I have just read Cynthia Stimpel’s book, Hijackers on Board – about her having blown the whistle about Dudu Myeni and her cronies. It makes depressing reading, but what is clear is that 2015 was the year it really all went down the drain. As the SAA Group Treasurer Stimpel sheds new light on two infamous episodes on the airline’s history.
THE APPALLING DUDU MYENI had become Chairperson in 2012 and by 2015 had deployed her cronies into key positions of power. From the Zondo Commission and Stimpel’s book, it’s evident that the Acting Chief Financial Officer Phumeza Nhantsi was complicit in two big attempts to loot the airline – to hijack the R15 billion Airbus deal and the plan to use consultants to consolidate SAA’s R15 billion debt while sucking off R300m in fees, despite SAA having a more than capable treasury function to do the job.
As a South African state-owned airline, SAA was never going to be profitable as it carries a development burden – to provide job opportunities and to fly South Africa’s flag on uneconomic routes. Yet, with a modicum of honest and competent management it was able to limit its losses to around about one billion rand per year.
‘dazed and confused in the corridors of Airways Park’
One of Myeni’s key objectives was the complete racial transformation of the airline’s management. It soon became clear that the experienced and skilled white managers were no longer welcome, and there was a rush of scarce skills for the exits.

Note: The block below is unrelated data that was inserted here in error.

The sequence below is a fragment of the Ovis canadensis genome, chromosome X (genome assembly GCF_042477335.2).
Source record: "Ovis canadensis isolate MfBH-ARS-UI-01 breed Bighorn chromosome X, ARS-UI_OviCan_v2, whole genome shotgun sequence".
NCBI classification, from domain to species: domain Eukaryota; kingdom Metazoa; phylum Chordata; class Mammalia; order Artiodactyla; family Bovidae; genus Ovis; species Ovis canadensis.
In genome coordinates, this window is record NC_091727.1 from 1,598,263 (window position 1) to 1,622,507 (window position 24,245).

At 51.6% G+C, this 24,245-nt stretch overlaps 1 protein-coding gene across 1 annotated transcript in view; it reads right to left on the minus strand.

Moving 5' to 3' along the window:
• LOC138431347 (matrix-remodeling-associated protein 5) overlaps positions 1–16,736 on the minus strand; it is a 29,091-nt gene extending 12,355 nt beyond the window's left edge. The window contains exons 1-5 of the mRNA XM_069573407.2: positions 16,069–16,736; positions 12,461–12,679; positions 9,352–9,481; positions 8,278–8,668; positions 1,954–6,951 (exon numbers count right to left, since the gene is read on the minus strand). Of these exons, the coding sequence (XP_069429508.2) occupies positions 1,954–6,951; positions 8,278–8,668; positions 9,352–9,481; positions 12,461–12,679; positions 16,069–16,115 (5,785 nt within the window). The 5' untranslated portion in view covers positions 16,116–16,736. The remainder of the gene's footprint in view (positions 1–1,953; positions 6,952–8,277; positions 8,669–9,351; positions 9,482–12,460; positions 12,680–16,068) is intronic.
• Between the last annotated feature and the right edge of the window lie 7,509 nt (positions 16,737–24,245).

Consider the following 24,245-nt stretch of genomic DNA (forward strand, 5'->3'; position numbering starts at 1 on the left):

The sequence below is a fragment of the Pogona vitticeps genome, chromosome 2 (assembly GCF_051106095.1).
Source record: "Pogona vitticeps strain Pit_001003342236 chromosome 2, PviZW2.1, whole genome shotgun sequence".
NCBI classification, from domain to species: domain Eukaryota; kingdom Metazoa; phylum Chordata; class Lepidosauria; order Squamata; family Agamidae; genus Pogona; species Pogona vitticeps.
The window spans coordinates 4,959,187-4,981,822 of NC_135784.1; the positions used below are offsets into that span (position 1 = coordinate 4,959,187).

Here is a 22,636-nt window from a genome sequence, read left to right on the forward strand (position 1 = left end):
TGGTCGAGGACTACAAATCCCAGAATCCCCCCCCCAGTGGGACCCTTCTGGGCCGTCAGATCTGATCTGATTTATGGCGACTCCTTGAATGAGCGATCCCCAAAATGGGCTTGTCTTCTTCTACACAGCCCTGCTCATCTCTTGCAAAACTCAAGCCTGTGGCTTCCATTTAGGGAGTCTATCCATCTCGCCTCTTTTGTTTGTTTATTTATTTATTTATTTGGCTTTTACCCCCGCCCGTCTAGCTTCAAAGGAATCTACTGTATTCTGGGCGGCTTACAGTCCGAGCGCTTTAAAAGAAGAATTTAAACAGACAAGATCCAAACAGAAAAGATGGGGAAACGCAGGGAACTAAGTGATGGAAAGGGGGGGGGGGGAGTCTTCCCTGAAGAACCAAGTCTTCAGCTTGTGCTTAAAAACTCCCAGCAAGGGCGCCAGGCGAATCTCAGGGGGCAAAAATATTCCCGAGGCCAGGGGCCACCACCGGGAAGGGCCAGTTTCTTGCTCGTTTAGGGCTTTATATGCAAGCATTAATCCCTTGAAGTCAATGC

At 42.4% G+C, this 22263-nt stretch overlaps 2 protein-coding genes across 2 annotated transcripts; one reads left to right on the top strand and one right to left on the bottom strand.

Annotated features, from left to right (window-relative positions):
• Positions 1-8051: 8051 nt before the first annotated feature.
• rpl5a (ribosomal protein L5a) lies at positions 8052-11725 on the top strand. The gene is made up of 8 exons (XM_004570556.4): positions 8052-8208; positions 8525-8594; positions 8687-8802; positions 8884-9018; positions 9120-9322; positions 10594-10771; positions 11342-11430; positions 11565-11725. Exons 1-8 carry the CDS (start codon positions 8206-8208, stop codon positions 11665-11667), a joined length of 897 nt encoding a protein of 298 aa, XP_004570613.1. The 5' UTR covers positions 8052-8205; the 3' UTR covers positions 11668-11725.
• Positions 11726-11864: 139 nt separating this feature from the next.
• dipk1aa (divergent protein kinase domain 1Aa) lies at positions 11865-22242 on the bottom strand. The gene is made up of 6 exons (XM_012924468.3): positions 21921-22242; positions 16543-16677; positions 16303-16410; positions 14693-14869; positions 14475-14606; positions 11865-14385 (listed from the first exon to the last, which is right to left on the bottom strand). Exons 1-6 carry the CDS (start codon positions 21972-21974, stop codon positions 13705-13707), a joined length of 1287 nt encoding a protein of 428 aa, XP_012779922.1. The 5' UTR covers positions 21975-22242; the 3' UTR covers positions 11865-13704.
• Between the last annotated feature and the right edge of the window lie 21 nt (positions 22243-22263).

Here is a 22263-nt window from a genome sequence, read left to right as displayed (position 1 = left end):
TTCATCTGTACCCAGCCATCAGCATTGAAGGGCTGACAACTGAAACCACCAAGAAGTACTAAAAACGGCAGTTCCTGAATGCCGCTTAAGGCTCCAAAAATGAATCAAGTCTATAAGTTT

The problems of skill loss and the promotion of incompetents has already been thoroughly covered. It is sufficient to say that the enforcement of the policy created a vast cadre of ignorant and toxic management. As I wrote as far back as 2008, the new appointees ‘wandered dazed and confused in the corridors of Airways Park’. Because the newly empowered could not do their jobs, they resorted to political turf wars, empire building and appointing cronies to protect their backs.
As noted, 2015 was the year the wings came off, with the losses ballooning from around R1 billion to R6 billion per year. One of the prime reasons for this jump was the now infamous view Myeni had the hubris to announce to her board and senior managers; “It’s our turn to eat now.”
Her strategy relied on a procurement policy which government had expressed as an ideal, but knew better than to try force on struggling state owned enterprises. However, Myeni made it open season for the rape of SAA procurement. Suddenly there was a rash of middlemen with BBEEE credentials inserted into the airline’s procurement process. And these middlemen were free to inflate prices to obscene levels. In the words of Vuyani Jarana, the first CEO to be permanently appointed since Monwabisi Kalawe in 2013, this opened the door to, “a culture of malfeasance” – without consequences. It was open season to torpedo SAA’s already badly holed bottom line and thus sign the airline’s death warrant when Covid hit.